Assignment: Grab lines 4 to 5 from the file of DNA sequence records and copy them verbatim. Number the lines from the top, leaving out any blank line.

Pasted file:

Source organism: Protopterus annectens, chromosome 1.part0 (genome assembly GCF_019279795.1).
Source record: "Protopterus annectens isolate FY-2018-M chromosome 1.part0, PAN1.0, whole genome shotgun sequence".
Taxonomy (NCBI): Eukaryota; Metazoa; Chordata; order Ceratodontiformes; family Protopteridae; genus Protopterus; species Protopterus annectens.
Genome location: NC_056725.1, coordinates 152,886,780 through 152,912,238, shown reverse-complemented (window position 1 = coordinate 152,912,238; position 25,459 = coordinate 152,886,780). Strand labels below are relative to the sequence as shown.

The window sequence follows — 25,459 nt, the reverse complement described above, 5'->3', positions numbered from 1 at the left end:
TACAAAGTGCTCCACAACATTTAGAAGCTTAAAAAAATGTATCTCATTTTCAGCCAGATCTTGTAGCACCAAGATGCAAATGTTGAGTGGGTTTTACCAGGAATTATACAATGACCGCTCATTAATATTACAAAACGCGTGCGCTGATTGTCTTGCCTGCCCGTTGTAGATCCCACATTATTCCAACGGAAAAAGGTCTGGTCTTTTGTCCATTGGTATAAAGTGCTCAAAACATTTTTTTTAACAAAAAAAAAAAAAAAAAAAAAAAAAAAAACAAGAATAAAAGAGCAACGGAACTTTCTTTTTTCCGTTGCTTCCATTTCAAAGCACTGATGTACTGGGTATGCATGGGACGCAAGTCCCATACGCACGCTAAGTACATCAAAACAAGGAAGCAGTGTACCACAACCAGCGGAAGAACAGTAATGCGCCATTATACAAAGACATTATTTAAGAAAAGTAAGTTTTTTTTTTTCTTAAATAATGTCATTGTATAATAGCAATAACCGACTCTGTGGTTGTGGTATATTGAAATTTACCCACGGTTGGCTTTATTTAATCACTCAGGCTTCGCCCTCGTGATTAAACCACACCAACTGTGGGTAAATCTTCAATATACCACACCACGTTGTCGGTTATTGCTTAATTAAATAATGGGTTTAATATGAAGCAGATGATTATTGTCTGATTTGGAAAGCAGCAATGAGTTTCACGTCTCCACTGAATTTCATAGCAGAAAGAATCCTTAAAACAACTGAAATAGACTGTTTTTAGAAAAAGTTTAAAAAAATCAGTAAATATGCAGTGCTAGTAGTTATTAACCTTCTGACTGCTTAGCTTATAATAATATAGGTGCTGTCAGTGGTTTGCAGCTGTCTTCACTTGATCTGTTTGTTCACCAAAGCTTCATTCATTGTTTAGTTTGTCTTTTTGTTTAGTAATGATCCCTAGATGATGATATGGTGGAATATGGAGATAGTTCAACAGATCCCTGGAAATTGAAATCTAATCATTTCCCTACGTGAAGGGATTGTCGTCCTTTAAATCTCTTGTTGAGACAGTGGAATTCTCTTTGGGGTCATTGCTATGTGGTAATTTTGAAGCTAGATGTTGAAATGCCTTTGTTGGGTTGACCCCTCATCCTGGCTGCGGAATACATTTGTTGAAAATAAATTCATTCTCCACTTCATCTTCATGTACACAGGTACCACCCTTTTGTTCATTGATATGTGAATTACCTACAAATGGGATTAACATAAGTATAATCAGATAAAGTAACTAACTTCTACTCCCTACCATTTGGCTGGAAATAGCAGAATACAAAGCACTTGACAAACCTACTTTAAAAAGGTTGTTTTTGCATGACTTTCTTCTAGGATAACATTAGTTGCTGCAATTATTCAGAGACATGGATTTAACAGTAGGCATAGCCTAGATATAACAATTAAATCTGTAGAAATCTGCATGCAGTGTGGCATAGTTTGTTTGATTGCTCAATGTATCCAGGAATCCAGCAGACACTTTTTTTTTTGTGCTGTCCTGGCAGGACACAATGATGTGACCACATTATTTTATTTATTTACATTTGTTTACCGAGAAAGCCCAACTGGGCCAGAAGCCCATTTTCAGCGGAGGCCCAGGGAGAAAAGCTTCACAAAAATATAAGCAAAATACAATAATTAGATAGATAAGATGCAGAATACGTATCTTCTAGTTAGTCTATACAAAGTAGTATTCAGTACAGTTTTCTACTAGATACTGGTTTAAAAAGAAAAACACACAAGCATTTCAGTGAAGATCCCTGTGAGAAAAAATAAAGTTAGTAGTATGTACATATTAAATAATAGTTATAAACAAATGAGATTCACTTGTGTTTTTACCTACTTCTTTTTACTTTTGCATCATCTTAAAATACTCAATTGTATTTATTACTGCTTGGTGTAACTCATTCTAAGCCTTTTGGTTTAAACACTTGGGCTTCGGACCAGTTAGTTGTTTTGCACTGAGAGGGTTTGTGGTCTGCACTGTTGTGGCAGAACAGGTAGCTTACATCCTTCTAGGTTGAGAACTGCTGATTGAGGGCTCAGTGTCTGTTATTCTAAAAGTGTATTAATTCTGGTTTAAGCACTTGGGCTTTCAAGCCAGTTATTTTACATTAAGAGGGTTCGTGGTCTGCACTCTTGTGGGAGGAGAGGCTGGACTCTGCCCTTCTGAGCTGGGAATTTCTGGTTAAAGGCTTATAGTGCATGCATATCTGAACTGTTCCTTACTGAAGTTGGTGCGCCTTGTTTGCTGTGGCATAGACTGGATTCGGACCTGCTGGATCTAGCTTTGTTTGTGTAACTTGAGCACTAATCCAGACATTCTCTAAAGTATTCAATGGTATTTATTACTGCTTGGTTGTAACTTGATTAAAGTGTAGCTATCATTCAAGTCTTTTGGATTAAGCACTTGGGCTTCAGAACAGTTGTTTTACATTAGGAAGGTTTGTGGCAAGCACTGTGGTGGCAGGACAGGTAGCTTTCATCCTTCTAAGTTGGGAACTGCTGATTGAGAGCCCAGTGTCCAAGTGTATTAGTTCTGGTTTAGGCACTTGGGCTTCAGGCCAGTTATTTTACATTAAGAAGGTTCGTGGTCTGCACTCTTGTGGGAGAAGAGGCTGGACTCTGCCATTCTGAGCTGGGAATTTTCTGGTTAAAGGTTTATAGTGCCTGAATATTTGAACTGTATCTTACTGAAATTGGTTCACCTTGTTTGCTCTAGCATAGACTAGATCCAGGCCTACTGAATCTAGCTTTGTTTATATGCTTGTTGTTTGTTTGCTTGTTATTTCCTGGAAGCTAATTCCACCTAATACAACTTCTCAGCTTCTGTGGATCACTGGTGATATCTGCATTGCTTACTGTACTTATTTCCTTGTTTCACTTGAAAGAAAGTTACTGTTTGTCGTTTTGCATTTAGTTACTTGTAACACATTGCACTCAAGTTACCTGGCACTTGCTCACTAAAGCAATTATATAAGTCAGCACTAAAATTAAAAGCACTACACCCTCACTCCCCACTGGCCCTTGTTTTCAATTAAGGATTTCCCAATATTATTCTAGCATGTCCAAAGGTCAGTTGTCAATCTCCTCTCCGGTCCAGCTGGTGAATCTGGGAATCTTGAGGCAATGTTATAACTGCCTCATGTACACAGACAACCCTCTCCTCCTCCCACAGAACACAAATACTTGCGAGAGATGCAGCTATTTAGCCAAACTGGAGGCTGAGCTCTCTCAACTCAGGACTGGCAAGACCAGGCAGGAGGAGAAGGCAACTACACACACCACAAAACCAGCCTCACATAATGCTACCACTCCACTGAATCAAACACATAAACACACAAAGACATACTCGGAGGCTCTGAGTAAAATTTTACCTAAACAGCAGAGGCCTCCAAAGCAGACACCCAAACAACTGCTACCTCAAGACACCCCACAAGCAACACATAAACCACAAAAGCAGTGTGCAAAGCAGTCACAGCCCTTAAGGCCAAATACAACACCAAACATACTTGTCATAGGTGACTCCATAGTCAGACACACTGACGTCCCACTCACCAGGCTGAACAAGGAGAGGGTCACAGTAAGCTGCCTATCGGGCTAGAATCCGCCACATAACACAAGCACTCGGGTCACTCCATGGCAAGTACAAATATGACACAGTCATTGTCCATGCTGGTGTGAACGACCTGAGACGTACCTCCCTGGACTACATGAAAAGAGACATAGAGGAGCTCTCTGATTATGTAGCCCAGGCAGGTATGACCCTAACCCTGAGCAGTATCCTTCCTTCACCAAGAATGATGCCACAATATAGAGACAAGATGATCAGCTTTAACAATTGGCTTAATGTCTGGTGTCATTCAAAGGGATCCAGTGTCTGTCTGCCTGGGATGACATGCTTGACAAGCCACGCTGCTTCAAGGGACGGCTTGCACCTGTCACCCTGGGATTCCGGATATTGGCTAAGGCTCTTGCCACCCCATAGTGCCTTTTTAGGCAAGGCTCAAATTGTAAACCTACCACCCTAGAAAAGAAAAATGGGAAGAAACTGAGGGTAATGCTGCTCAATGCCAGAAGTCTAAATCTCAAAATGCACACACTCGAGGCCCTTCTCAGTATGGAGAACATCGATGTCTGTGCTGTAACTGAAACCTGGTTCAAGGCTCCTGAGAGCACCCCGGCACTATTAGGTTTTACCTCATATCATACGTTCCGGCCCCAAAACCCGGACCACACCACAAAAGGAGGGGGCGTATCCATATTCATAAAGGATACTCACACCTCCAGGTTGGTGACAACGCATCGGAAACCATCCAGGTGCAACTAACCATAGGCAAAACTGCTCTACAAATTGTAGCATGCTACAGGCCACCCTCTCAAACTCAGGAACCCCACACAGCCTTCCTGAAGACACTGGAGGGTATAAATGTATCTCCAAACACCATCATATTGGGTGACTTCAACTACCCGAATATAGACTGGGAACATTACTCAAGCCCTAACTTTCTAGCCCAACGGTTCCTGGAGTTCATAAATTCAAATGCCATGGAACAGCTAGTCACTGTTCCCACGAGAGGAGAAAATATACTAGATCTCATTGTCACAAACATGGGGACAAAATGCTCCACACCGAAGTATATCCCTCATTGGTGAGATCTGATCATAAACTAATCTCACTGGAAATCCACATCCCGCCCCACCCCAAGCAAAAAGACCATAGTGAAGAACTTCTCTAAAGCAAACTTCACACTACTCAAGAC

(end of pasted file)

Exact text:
Genome location: NC_056725.1, coordinates 152,886,780 through 152,912,238, shown reverse-complemented (window position 1 = coordinate 152,912,238; position 25,459 = coordinate 152,886,780). Strand labels below are relative to the sequence as shown.

The window sequence follows — 25,459 nt, the reverse complement described above, 5'->3', positions numbered from 1 at the left end: